My ObjectionLet's start first with the Ten Commandments, the parts about other gods:
You shall have no other gods before me.If we were to place something before God but make no image of it, it would still be idolatry in a real sense. "Having no other gods before God" is commanded here, just as plainly as not making such an image. Serving a god besides God is plainly called wrong, and I have no doubt this would hold true even without an image. For example, I have no doubt that this command would apply to pagans who served Bacchus or Aphrodite or other gods even if there were no images involved. So serving another god is itself considered wrong, whether or not there are images involved.
You shall not make yourself any graven image, or any likeness of any thing that is in heaven above, or that is in the earth beneath, or that is in the water under the earth:
You shall not bow down to them, or serve them. (Exodus 20:3-5)
Next, Paul on the subject of greed:
Put to death, therefore, whatever belongs to your earthly nature: sexual immorality, impurity, lust, evil desires and greed, which is idolatry. (Colossians 3:5)And Christ on the same subject:
No man can serve two masters: for either he will hate the one, and love the other; or else he will hold to the one, and despise the other. You cannot serve God and mammon. (Matthew 6:24)
Mr Jones argues that the real reason greed is called idolatry is because money has images on it:
Show me the tribute money. And they brought him a coin. And he said to them, "Whose is this image and superscription?" And they said to him, "Caesar's." (Matthew 22:19-21)I have to say plainly that I disagree with the reasoning that "greed" is called "idolatry" merely because the coins had images. Greed is not called idolatry only when it applies to something with an image on it. Greed might desire gems that have no image on them, or on gold that has not been minted into coins but is only a bar of precious metal. Paul said nothing to show that greed is only "idolatry" when it applies to things that are marked with an image. If we were to look back to the Ten Commandments for reasons that Paul might call something idolatry, I can see several reasons:
- Having another god before God;
- Having idolatrous images;
- Serving another god.
From there, it seems a safe conclusion -- the intended conclusion -- that greed is idolatry even if it attaches to things like jewelry that have no image on them.
That means "idolatry" is a legitimate concern for other things which take our devotion away from God, where we serve something else before God.
Why It Matters
Mr Jones described some preaching he has heard:
Sometimes they will go on to say, “So we are really all idolators.” It makes for good preaching if you are trying to produce a big altar call with lots of tears. But here’s the thing. It’s not biblical. It’s a pious hoax.There's an implication that the "idolatry" accusation is being used by the preacher as theatrics, to produce a show -- and that an essential part is the "lots of tears" -- that is, inducing guilt. A commenter to the original post says as much:
The sins that get re-categorized as idolatry are bad enough by themselves, and people are often stuck dealing with them. Adding the idolatry tag is an attempt to ratchet up the guilt ...I have seen and heard my fair share of bad preaching over the years. I have no doubt that some preachers would use the accusation of "idolatry" to "ratchet up the guilt" as the commenter says, or "produce a big altar call with lots of tears". It is a manipulative thing, and it is right to object to the manipulation. Under the circumstances, another sad thing is that the "altar call" may sometimes be theatrics, not mercy. (My denomination doesn't do altar calls; this cuts down on the theatrics, though without necessarily improving the preaching.) If an altar call makes us rededicate our lives to God, there is a risk that we have rededicated ourselves to works-righteousness.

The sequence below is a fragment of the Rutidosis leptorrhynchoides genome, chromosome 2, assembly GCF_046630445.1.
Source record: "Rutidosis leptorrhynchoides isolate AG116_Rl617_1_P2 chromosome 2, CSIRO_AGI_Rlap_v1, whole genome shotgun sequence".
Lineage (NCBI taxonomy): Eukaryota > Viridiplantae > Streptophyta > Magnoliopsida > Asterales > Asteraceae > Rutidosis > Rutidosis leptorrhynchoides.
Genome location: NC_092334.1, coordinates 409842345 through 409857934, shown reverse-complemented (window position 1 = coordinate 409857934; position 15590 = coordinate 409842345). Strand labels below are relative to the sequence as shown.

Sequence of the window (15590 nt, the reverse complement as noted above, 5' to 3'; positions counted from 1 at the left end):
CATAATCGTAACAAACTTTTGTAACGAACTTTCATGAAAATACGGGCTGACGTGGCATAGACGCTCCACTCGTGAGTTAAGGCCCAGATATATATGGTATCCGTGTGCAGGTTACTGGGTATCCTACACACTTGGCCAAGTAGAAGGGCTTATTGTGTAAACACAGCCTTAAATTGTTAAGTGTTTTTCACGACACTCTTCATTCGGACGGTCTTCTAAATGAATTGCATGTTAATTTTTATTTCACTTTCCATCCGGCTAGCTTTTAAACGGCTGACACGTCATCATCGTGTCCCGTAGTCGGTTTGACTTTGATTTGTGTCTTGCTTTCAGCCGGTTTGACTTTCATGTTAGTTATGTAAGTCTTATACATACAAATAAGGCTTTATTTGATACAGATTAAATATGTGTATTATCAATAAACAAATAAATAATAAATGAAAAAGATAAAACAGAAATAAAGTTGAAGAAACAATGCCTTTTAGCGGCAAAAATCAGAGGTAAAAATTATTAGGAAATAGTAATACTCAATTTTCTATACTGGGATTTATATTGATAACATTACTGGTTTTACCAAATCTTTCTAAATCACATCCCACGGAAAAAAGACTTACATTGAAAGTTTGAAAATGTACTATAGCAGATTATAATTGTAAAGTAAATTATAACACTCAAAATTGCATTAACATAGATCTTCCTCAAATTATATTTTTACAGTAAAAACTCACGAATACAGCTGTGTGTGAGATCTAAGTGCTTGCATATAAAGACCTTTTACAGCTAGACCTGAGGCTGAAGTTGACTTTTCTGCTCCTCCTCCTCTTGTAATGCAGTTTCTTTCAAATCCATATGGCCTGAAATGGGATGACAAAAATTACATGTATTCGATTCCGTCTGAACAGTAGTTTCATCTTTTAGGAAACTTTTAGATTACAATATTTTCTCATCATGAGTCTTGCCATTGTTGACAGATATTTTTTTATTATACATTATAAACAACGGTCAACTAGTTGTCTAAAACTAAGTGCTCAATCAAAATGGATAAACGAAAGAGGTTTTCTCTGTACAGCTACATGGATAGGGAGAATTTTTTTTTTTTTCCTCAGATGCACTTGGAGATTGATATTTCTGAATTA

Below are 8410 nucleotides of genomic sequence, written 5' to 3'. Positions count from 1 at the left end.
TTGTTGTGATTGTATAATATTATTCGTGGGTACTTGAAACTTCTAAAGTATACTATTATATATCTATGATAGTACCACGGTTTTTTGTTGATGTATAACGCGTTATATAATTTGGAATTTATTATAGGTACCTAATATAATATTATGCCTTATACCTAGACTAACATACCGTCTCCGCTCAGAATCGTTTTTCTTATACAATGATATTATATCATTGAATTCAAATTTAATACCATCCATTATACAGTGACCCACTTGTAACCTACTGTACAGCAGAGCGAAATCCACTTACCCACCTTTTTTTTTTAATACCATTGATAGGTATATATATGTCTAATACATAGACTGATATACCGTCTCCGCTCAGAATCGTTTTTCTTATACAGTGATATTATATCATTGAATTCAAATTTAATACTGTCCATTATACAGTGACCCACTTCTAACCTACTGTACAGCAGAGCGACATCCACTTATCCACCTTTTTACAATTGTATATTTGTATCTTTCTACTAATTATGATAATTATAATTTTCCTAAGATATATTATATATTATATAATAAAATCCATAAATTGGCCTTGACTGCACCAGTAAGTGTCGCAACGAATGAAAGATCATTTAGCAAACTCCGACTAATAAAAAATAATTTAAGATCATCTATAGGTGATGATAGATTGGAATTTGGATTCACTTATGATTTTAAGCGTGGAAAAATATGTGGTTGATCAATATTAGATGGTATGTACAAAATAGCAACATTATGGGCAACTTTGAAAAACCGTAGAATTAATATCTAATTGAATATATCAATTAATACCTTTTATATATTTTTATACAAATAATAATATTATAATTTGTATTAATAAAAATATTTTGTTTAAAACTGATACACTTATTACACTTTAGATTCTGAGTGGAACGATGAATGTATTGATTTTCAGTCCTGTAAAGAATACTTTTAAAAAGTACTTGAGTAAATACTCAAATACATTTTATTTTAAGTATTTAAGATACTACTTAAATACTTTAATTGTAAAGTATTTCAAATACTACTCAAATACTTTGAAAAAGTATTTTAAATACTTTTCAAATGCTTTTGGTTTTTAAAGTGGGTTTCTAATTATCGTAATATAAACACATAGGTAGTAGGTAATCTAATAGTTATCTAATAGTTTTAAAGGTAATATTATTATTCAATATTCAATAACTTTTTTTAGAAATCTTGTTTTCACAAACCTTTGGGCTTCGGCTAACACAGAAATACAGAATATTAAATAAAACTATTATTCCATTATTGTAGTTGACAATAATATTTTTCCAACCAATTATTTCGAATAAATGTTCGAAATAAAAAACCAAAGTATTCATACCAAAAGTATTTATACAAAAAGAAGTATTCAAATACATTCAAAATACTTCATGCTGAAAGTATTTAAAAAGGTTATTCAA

The reason I bothered writing this post is that I think there's a far better way to react to guilt than by trying to soften the accusation against us. It is better to turn to Christ -- and, sadly, here I'll have to make clear: not in the manipulated "don't you feel even guiltier now" kind of way that Mr Jones was so right to object to. There is a certain kind of preacher who may believe that guilt-tripping repentant sinners is a holy thing and part of his calling; there is something fundamentally sick about that. Should a preacher never try to create guilt? Let's say that if someone has no conscience it is the preacher's job to help revive it, and if someone has no sense of what is good and holy, then it is the preacher's job to build that up. Most people can tell the contrast by themselves, from there. (It is one of the most effective ways of discrediting the church, making a culture where nothing is holy, and then persuading the church to try to fit into that culture. Peoples' consciences will die for lack of hope that there is a better way.)
But for those who are already aware of their sin, it is not the preacher's job to increase their misery in their guilt. It is the preacher's job to show how faithful Christ is in forgiving us, how steady his promises are, how unwavering his faithfulness is. Even when our devotion to Christ may have slipped when we were tempted, it is the preacher's job to remind us that Christ's devotion to us did not slip. It is the preacher's job to explain why we can hope in Christ, and how trustworthy that hope will prove, and how love casts out fear. It is the preacher's job to hold up all of Christ's acts of mercy and forgiveness, and his promise of the Last Day.
That is, I think, the right response to finding out that some things we do can, in fact, be compared to idolatry.